Since I was 10 and revived my first dying lamb in our farmhouse basement, sustaining and nurturing life has been my passion. Twelve years in a Franciscan convent deepened my desire to live treasuring life. In 1975 in an effort to save lives, I went to Nicaragua to give more than 1,000 immunizations. Ten years later, while bringing medical supplies back to an orphanage in that country, a toddler ran after me saying “Mama.”

Inspired by that one word, my husband and I adopted a child who had almost died of starvation. When I picked our daughter up at the orphanage another child, Angelica, wailed, “Don’t take her. Take me.” Though 35 years have passed, I still feel “Angel” pulling at my legs and heartstrings. I am fueled to work for women’s rights because of “Angel’s” echo and our daughter’s birth mother’s ultimate sacrifice by giving Rosa up to save her daughter’s life.

I’ve toiled to make available nutritional food, safe housing, equal pay for equal work, nurturing child care, affordable quality education, safety for abused women, prison reform, access to the whole range of medical health services and a country without racism. For any woman who is expecting a life for which she feels she cannot provide, I explain the open adoption option.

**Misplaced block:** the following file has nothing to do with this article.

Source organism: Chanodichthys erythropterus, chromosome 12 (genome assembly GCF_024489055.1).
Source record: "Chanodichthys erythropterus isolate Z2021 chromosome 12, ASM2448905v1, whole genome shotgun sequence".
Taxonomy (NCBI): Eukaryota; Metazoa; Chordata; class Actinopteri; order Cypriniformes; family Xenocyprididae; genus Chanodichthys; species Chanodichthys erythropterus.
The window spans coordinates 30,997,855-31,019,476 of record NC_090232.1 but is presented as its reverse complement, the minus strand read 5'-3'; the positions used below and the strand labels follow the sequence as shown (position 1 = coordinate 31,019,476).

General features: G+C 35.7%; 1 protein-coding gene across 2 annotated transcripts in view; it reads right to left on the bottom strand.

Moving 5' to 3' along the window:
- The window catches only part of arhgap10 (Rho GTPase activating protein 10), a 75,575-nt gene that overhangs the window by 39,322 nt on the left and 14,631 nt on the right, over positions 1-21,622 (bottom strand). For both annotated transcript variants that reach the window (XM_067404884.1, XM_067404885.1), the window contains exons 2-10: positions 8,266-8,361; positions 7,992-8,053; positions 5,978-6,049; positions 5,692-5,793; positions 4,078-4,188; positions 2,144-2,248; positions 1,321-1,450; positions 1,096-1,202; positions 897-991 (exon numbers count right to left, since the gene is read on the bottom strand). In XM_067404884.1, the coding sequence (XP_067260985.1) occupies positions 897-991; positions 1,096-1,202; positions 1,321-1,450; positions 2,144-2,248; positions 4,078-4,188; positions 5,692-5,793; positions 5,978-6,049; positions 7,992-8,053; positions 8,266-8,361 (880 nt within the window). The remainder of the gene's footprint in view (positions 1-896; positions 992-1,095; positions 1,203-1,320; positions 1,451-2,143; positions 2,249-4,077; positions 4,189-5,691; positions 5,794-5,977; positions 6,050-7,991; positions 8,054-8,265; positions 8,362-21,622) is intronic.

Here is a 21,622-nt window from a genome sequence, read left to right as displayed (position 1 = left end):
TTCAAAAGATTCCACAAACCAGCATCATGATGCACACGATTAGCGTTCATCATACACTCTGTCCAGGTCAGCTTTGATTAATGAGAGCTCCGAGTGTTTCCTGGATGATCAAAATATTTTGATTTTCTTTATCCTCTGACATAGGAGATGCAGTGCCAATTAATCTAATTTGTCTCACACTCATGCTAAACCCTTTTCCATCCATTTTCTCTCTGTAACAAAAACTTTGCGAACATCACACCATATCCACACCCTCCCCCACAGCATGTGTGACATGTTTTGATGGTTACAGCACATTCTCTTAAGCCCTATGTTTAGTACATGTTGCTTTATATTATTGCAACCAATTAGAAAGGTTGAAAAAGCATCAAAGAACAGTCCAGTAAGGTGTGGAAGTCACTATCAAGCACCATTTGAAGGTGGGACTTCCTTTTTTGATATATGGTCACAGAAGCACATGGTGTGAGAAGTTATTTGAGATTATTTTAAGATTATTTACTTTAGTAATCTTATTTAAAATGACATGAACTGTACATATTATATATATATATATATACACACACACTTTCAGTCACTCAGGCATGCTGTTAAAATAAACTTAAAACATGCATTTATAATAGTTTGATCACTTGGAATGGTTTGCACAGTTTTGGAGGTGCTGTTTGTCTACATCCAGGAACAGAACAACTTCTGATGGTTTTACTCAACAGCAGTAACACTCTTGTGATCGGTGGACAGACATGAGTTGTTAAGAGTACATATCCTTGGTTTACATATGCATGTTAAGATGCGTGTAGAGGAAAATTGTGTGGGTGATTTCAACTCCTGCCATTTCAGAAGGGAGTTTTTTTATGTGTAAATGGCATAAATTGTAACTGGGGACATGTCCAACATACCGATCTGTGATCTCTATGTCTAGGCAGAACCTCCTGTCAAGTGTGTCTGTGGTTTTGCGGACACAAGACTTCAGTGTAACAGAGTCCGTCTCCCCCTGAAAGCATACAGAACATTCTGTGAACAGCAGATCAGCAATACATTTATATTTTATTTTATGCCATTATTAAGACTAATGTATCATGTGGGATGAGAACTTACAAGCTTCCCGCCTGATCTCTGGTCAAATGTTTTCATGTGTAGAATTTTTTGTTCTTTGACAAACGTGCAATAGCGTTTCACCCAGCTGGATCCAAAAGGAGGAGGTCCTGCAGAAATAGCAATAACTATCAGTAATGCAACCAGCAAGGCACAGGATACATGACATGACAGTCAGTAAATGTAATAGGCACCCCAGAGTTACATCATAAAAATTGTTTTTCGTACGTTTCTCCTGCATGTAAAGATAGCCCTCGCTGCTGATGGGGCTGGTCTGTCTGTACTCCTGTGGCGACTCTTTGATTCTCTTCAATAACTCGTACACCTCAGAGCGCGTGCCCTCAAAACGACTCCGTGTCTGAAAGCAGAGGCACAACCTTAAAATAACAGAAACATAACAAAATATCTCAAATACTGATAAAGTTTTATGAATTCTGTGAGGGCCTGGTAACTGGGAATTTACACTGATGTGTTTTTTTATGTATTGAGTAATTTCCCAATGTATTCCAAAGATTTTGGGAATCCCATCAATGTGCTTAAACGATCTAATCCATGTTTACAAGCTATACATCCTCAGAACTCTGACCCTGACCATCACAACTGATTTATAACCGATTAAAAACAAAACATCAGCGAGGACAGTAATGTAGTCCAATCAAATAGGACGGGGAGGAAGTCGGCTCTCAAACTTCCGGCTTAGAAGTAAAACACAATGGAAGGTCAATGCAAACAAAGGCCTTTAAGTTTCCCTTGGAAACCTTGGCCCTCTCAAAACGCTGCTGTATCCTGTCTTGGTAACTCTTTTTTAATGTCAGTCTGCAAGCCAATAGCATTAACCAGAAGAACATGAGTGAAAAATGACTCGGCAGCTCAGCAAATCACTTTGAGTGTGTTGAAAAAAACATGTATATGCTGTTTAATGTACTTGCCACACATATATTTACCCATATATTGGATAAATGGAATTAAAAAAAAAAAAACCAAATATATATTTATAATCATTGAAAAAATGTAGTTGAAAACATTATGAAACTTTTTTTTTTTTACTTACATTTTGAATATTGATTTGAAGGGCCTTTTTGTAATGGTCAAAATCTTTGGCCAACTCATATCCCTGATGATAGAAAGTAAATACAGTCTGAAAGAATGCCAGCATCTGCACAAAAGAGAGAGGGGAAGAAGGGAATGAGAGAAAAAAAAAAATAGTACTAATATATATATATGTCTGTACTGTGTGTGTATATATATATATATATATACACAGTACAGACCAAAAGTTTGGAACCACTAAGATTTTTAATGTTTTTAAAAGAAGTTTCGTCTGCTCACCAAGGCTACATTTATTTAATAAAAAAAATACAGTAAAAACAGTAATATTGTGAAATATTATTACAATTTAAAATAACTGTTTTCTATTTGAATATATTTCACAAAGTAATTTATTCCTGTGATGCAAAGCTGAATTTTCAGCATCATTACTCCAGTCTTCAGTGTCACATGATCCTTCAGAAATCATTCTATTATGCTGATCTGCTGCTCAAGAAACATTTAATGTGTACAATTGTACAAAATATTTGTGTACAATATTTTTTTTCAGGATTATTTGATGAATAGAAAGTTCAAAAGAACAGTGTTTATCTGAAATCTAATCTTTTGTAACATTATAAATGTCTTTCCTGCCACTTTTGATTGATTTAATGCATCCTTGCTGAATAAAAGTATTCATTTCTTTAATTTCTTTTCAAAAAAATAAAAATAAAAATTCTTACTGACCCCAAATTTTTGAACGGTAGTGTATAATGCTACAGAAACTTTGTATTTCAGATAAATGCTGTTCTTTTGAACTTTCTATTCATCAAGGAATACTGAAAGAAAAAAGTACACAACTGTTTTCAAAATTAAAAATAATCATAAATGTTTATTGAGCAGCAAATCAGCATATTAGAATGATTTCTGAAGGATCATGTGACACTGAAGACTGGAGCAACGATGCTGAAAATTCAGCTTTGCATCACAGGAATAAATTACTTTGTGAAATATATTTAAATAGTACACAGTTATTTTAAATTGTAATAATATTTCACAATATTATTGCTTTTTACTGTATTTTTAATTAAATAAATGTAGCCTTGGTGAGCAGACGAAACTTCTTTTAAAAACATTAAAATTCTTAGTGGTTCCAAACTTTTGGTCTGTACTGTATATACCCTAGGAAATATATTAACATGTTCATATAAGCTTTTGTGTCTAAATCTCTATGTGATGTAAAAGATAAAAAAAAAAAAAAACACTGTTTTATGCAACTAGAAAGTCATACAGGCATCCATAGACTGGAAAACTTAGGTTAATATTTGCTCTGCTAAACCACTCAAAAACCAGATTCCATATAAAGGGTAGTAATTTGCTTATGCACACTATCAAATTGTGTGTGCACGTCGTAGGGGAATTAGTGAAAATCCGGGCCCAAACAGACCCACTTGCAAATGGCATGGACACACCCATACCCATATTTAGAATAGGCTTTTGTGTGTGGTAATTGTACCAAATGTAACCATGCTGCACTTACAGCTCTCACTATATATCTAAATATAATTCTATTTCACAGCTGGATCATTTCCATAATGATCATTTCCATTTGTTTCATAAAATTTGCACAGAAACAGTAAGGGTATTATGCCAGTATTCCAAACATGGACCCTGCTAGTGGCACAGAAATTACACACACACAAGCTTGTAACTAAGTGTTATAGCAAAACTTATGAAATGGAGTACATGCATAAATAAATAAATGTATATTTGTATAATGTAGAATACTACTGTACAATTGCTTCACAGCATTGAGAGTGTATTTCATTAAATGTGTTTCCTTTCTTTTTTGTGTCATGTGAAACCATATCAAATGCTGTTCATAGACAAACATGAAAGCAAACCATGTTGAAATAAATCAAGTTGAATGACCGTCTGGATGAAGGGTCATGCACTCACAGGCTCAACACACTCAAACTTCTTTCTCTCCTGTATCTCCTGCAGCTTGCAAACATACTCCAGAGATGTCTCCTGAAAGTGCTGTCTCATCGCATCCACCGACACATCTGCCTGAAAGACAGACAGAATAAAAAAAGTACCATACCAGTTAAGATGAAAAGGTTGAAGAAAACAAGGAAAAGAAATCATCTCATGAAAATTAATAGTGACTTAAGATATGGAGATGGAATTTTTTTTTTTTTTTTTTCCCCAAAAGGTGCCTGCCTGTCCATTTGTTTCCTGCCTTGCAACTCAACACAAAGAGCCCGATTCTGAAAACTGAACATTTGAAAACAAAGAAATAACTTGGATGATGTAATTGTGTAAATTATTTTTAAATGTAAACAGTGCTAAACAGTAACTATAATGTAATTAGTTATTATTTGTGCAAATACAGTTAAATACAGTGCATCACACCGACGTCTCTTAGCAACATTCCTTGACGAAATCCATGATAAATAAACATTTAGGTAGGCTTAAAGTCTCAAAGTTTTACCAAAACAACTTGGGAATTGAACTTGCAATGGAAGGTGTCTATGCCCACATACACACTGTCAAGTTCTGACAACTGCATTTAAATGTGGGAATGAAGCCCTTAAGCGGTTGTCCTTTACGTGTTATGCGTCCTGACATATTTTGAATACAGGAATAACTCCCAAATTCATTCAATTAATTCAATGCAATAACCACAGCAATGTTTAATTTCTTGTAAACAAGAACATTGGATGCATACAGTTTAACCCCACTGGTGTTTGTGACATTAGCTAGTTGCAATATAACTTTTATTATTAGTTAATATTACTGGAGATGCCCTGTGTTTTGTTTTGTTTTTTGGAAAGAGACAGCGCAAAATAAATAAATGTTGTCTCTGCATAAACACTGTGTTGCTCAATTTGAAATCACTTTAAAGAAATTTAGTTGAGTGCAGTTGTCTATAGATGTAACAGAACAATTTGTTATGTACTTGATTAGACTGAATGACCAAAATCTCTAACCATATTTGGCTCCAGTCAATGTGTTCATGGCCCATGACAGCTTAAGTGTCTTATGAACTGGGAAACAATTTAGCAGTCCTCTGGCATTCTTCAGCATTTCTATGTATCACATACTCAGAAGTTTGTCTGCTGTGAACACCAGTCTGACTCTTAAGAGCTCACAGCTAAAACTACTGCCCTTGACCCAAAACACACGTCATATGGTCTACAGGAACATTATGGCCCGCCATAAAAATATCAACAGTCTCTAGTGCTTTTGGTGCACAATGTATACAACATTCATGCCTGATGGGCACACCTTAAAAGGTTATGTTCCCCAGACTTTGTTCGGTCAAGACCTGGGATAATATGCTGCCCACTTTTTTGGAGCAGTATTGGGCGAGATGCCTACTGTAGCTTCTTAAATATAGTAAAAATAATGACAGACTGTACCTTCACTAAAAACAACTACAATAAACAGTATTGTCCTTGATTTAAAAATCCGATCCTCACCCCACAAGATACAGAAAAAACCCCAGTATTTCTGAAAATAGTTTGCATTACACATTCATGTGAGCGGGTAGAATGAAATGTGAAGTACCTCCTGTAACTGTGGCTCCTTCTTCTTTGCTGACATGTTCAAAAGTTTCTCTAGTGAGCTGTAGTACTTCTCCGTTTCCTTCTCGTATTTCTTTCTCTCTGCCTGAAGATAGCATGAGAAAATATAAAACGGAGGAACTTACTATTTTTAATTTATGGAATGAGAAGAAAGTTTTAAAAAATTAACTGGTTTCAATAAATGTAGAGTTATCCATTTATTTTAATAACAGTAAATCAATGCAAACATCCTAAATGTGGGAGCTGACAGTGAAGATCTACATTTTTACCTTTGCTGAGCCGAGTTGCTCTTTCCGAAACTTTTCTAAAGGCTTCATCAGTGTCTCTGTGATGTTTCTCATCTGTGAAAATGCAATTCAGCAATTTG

All this said, I support a woman whose conscience decides for abortion. It is not my place to intervene with a woman’s relationship with God. Perhaps she believes God would not want her to bring a life into the world to suffer the way she is suffering from the lack of access to basic needs. Perhaps she believes a loving God wants to take the soul of her child and place it in a body that can thrive.

Perhaps she is overwhelmed watching polar caps melt, while rule-makers shred laws that protect air, water and land. Perhaps she is heartbroken to see the plight of more than 82 million refugees. Perhaps she feels called to give her energies responding with truth-filled love to these planetary realities. Perhaps her loving life source is asking her to pour out her life developing her gifts and using them to fully support the children she already has.

I don’t know what the influences are on a woman’s full range of spirituality and thinking, but I believe I do not have the right to force a woman to go against her conscience. Abortion may not be the choice I think I’d make, but her decision is not mine to usurp.

Each judge has vowed to defend the Constitution. It is time for justices to keep that vow and ensure protection of the right to privacy promised by the 14th Amendment. It is time to underscore the right of each woman to consult her inner compass and doctor and make the hardest decision anyone can make. It is not time for the state to impose its prevailing religious beliefs on women’s bodies and rob them of the fundamental core of personhood.

Dona Palmer is a writer and retired teacher.

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